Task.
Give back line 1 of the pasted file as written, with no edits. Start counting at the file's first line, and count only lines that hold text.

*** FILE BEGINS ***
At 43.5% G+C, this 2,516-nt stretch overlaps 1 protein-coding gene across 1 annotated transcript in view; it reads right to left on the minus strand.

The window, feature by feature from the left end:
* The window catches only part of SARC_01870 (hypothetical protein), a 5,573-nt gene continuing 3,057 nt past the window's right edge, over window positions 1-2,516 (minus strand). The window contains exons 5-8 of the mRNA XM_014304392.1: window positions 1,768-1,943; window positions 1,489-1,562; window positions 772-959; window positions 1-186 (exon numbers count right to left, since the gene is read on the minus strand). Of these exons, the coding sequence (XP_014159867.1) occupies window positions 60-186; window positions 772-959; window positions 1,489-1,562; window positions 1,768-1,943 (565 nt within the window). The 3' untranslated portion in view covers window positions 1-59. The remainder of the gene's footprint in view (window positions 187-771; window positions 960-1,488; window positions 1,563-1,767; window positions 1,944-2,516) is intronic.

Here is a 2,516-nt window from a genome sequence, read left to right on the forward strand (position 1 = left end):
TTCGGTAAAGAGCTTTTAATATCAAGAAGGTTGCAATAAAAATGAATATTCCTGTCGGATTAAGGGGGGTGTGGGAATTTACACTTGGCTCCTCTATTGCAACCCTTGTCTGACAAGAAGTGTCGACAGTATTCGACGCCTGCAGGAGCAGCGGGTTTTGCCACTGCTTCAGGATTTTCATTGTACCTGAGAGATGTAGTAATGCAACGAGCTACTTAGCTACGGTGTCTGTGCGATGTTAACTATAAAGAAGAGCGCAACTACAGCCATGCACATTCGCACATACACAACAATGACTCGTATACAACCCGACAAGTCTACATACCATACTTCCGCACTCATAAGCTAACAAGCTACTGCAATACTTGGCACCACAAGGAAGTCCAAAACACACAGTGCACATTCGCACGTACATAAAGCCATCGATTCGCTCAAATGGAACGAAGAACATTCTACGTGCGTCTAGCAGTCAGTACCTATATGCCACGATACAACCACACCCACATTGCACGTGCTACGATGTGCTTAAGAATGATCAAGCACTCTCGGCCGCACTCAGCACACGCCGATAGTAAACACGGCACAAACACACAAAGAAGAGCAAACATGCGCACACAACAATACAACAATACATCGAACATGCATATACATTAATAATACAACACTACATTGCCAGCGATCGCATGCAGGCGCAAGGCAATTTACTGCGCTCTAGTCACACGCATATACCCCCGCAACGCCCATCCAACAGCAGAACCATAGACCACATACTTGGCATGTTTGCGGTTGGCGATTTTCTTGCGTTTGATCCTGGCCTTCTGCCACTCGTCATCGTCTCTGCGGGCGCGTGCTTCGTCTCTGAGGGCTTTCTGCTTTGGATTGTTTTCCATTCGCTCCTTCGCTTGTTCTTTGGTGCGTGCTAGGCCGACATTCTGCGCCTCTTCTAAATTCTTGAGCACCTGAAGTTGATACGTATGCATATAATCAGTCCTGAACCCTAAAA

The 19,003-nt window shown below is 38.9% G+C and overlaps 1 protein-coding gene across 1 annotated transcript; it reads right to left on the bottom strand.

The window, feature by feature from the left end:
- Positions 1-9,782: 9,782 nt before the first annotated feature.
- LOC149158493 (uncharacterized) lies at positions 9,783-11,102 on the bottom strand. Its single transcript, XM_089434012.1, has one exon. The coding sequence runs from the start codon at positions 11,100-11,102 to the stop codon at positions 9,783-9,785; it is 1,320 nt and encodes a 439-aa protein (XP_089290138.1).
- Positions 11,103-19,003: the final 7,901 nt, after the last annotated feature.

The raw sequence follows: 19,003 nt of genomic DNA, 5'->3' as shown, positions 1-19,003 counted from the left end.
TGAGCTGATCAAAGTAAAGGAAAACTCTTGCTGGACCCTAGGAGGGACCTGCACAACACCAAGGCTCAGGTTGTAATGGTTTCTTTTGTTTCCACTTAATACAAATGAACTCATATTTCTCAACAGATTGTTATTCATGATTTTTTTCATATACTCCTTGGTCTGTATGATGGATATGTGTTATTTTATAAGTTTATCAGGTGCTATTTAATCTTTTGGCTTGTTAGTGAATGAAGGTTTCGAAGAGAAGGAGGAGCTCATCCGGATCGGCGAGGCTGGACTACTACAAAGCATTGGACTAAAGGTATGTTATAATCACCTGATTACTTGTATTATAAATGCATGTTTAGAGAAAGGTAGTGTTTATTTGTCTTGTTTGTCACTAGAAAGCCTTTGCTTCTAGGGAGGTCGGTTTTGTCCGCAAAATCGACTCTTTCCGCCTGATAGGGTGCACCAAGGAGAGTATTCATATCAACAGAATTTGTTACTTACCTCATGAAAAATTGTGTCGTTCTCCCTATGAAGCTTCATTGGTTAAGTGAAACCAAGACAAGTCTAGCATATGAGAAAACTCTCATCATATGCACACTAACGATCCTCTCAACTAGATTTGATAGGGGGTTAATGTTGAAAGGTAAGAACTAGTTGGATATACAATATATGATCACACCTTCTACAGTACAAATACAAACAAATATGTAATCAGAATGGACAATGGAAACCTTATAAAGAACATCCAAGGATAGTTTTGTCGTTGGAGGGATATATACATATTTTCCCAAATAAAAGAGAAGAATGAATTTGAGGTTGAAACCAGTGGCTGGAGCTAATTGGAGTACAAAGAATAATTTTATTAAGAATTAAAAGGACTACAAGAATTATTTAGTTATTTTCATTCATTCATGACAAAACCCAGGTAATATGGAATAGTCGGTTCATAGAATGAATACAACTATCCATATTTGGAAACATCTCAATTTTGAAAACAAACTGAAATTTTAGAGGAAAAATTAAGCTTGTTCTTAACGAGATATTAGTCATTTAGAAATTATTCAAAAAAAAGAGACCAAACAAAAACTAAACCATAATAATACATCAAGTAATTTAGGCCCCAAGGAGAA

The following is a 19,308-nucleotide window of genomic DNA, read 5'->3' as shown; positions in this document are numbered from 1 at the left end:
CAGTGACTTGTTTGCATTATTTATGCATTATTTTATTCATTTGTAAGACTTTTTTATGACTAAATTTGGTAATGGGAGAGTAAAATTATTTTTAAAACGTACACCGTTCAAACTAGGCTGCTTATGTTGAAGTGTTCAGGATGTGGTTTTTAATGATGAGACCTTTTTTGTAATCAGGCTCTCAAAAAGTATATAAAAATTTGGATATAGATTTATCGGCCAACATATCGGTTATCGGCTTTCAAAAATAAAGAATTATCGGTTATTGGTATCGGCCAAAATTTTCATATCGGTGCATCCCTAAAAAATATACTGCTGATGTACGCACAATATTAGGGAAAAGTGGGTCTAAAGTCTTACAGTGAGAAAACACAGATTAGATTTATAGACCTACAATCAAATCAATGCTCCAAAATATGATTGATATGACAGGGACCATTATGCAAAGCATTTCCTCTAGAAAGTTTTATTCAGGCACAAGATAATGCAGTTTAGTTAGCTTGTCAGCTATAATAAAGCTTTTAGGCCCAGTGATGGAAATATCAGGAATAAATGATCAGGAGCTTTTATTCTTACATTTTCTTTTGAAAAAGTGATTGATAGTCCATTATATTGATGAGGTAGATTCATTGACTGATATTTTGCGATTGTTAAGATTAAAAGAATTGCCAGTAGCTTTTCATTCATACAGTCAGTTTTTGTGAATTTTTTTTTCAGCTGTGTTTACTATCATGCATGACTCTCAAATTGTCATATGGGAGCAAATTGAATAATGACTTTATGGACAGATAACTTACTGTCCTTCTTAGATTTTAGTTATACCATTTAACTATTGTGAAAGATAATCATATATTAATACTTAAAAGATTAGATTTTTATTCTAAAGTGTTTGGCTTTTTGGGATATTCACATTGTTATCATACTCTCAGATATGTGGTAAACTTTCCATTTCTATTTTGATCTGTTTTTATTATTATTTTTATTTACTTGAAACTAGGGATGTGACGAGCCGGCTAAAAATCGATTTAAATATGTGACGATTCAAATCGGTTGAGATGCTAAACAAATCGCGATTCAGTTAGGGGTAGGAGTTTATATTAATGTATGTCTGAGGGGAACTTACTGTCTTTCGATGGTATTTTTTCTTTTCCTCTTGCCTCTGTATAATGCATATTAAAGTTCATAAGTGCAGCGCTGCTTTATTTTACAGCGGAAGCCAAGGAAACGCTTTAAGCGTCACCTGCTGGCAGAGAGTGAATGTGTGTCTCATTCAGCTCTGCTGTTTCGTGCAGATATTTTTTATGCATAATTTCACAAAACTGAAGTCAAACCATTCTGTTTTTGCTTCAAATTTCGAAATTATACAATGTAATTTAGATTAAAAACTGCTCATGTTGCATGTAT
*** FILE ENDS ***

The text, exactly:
At 43.5% G+C, this 2,516-nt stretch overlaps 1 protein-coding gene across 1 annotated transcript in view; it reads right to left on the minus strand.